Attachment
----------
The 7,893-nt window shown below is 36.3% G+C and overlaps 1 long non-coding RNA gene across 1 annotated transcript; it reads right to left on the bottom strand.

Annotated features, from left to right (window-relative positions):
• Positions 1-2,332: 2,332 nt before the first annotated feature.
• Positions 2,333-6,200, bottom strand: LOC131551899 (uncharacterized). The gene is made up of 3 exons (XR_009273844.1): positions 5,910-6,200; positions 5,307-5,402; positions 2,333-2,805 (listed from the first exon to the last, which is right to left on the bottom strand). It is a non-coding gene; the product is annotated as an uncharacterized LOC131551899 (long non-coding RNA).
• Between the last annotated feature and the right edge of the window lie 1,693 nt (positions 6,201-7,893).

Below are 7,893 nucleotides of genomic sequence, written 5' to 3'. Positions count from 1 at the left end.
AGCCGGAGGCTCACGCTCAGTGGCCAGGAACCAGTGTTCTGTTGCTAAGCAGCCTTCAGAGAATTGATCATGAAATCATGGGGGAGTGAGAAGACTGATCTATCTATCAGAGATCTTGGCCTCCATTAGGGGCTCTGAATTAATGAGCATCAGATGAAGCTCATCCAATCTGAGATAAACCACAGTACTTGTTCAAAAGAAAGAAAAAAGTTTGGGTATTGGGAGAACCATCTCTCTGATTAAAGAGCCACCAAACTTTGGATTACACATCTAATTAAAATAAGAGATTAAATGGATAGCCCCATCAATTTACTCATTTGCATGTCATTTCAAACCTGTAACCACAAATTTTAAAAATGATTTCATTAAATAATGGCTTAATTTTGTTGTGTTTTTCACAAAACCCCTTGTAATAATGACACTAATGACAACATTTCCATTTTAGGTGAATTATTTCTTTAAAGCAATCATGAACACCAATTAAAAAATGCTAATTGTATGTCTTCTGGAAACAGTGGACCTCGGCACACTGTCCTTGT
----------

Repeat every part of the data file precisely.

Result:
The 7,893-nt window shown below is 36.3% G+C and overlaps 1 long non-coding RNA gene across 1 annotated transcript; it reads right to left on the bottom strand.

Annotated features, from left to right (window-relative positions):
• Positions 1-2,332: 2,332 nt before the first annotated feature.
• Positions 2,333-6,200, bottom strand: LOC131551899 (uncharacterized). The gene is made up of 3 exons (XR_009273844.1): positions 5,910-6,200; positions 5,307-5,402; positions 2,333-2,805 (listed from the first exon to the last, which is right to left on the bottom strand). It is a non-coding gene; the product is annotated as an uncharacterized LOC131551899 (long non-coding RNA).
• Between the last annotated feature and the right edge of the window lie 1,693 nt (positions 6,201-7,893).

Below are 7,893 nucleotides of genomic sequence, written 5' to 3'. Positions count from 1 at the left end.
AGCCGGAGGCTCACGCTCAGTGGCCAGGAACCAGTGTTCTGTTGCTAAGCAGCCTTCAGAGAATTGATCATGAAATCATGGGGGAGTGAGAAGACTGATCTATCTATCAGAGATCTTGGCCTCCATTAGGGGCTCTGAATTAATGAGCATCAGATGAAGCTCATCCAATCTGAGATAAACCACAGTACTTGTTCAAAAGAAAGAAAAAAGTTTGGGTATTGGGAGAACCATCTCTCTGATTAAAGAGCCACCAAACTTTGGATTACACATCTAATTAAAATAAGAGATTAAATGGATAGCCCCATCAATTTACTCATTTGCATGTCATTTCAAACCTGTAACCACAAATTTTAAAAATGATTTCATTAAATAATGGCTTAATTTTGTTGTGTTTTTCACAAAACCCCTTGTAATAATGACACTAATGACAACATTTCCATTTTAGGTGAATTATTTCTTTAAAGCAATCATGAACACCAATTAAAAAATGCTAATTGTATGTCTTCTGGAAACAGTGGACCTCGGCACACTGTCCTTGT